Blue Mountains, Australia

Chalets at Blackheath

Price per night from$606.09

Price information

If you haven’t entered any dates, the rate shown is provided directly by the hotel and represents the cheapest double room (including tax) available in the next 60 days.

Prices have been converted from the hotel’s local currency (AUD909.09), via, using today’s exchange rate.


Peak chalet chic


Lush outback bush

What do you expect when holed up high in the wild Blue Mountains overlooking a million hectares of untamed bush? Champagne chilled to perfection, of course. The clever minds behind Chalets at Blackheath understand this. They’ve taken the cabin-in-the-woods concept to a new level of luxe at this cluster of romance-ready huts. The four chalets dial-up the snug with wood-burning stoves and soaking tubs overlooking the eucalyptus-scented surrounds. Together with luxury-hotel heights of comfort come an unwavering commitment to the natural environment, too. So you can pop your cork safe in the knowledge your stay here is as sustainable as it is swanky.   

Smith Extra

Get this when you book through us:

A bottle of Moët on arrival


Photos Chalets at Blackheath facilities

Need to know


There are four cabins (with six more planned)


10am, but flexible, subject to availability. Earliest check-in, 3pm.


Double rooms from £525.00 (AU$1,000), including tax at 10 per cent.

More details

Rates include a full continental breakfast.


The resort has flat wide paths suitable for wheelchairs and three of the four chalets have ramp access. Showers also have wide access.

At the hotel

Communal fire pit, loaner e-bikes, concierge, library, yoga deck. In rooms: Kitchenette, coffee machine, wine fridge, free non-alcoholic minibar, veranda with barbecue, drawer with free snacks, wood-burning fireplace.

Our favourite rooms

All four chalets are identical, with the only real difference being the location and landscaping surrounding each. The higher-numbered cabins sit deeper in the forest, so if you want that extra feeling of remoteness plump for number four.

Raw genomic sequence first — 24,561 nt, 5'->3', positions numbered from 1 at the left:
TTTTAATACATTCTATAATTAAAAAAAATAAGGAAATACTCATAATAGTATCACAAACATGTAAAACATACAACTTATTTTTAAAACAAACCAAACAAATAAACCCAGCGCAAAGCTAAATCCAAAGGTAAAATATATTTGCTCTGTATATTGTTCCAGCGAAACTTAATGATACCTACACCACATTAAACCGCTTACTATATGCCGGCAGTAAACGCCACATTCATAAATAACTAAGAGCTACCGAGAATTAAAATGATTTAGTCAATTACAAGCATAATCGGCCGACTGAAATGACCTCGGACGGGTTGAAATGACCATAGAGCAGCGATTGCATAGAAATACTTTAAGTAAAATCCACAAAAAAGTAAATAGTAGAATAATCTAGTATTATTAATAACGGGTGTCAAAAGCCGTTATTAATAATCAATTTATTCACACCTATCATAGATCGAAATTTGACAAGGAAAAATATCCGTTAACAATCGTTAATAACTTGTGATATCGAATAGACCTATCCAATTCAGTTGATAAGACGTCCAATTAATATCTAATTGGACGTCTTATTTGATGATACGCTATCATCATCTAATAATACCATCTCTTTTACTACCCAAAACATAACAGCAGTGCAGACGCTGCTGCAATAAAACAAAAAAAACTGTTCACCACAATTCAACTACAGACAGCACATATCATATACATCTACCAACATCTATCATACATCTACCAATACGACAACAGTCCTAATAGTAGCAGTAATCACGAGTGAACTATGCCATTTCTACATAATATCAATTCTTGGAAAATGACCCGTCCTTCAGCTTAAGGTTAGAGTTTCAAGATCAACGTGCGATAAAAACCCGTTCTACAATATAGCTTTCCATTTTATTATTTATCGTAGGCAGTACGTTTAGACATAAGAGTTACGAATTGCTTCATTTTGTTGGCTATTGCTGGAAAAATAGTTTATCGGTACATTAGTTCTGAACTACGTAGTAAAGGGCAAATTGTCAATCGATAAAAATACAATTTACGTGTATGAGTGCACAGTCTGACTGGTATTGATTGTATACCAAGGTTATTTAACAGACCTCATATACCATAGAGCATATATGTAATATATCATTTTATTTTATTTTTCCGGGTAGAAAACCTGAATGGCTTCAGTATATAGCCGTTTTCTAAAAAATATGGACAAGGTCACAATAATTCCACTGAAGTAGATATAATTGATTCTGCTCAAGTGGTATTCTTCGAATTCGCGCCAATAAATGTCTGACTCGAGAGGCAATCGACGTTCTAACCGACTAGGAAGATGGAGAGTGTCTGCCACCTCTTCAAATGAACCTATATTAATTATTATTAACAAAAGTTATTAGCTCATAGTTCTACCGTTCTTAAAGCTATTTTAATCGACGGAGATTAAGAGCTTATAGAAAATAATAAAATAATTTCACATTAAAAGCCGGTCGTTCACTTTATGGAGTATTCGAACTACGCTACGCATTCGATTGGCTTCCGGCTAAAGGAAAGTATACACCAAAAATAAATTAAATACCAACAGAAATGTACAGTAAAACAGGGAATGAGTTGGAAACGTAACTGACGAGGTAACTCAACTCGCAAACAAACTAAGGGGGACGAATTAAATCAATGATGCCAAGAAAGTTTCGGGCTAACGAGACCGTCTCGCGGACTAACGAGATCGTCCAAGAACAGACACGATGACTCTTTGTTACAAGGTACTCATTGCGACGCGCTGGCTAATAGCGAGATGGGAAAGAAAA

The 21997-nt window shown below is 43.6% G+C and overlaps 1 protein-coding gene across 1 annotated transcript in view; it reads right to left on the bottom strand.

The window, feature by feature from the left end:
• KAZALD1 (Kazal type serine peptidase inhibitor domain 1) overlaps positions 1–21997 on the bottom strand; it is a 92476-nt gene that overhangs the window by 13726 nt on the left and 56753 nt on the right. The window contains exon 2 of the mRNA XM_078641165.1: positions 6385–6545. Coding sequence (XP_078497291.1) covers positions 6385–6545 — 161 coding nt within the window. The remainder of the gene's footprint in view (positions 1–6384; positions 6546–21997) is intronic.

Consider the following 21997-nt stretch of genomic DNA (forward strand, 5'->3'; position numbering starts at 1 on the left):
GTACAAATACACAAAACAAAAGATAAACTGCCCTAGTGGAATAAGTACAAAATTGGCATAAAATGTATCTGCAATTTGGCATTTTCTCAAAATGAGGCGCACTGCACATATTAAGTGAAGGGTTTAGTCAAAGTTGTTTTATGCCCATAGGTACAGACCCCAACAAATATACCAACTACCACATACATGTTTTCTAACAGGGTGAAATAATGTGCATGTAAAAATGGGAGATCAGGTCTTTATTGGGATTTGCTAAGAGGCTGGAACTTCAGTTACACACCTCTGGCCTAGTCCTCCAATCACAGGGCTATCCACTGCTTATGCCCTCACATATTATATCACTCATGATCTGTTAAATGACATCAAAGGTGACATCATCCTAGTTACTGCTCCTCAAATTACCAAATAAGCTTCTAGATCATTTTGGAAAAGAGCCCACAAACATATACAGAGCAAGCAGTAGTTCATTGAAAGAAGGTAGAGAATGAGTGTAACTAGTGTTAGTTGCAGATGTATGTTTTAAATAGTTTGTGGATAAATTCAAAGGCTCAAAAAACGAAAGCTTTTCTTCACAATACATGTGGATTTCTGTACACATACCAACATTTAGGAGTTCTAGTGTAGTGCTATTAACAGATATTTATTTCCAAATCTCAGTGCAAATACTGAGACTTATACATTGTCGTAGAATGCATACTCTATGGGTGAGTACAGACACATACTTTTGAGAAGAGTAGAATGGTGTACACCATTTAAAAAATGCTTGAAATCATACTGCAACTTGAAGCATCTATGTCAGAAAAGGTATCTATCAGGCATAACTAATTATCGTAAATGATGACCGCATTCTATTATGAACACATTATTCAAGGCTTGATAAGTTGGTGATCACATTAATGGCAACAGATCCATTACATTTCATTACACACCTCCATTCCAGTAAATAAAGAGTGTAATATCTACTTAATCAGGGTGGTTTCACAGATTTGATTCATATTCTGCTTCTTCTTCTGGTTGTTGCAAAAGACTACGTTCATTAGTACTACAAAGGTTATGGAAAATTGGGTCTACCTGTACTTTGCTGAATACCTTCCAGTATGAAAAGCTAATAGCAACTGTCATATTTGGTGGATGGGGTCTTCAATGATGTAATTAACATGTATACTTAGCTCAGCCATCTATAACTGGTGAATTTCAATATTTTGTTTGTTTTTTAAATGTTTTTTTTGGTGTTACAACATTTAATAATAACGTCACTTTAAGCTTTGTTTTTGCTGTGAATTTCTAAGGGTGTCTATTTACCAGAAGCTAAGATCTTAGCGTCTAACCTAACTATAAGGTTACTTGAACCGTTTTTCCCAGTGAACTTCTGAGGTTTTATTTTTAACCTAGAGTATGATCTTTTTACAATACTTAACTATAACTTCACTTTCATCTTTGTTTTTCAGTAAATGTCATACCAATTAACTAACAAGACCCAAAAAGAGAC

Packing tips

Don’t forget this is the highest point in the Blue Mountains, so prep for the possibility of snowfall over winter months; though for summer stays, remember there are bathable waterfalls nearby.


Together with six more chalets, plans are afoot to build a spa and indoor magnesium pool.


No. For the protection of native animals pets are not allowed. See more pet-friendly hotels in Blue Mountains.


A rollaway bed option for kids aged six-and-over is available at an additional cost of AU$140 night.

Sustainability efforts

Impeccable. Waste minimisation initiatives include zero disposable bathroom products, plus recycling, composting, and drinking water filtered onsite. Rainwater is also collected for washing, and is stored to help protect the wider area from bushfire.

Food and Drink

Photos Chalets at Blackheath food and drink

Top Table

Wander out onto the deck with your morning coffee.

Dress Code

Robed or disrobed – who's going to see?

Hotel restaurant

Although there’s no restaurant here, an impressive spread is served up each morning for breakfast in the library. Wake up to freshly baked sourdough loaf, quiches, croissants, fresh fruit, cold cuts, and four types of muesli and granola. Cloudy apple juice is sourced from a local orchard and you can take your pick of health shot, either for an immune system boost or to aid digestion.


Hotel bar

There’s no bar per se, though a small selection of local wines, champagnes, spirits and soft drinks are available from the library until 9pm. 

Last orders

Breakfast runs from 7.30am to 10am.

Room service

They offer a full drinks service to your chalet, as well as in-room cheese platters and charcuterie boards. You can also pre-order a barbecue pack from the local butcher to sizzle on your terrace’s Weber grill.


Photos Chalets at Blackheath location
Chalets at Blackheath
394 Evans Lookout Road

The chalets are located a few kilometres from the town of Blackheath on the edge of the Blue Mountains National Park in New South Wales.


The nearest airport is Kingsford Smith (Sydney) Airport, at around an hour-and-a-half away by road, which has numerous domestic and international connections.


The Blue Mountain Line runs directly from Sydney Central train station to Blackheath and takes a little over two hours. From here cabs can be arranged in advance for about AU$20.


It’s less than two hours’ easy driving from central Sydney with A-roads most of the 115 kilometres. There’s free parking at the hotel, as well as a charging station if you fancy going electric.


The hotel is planning a helipad where guests will be able to land directly onto the site. Check in advance before you book your chopper (Sydney Helitours can fly you in from their base at Sydney Airport.)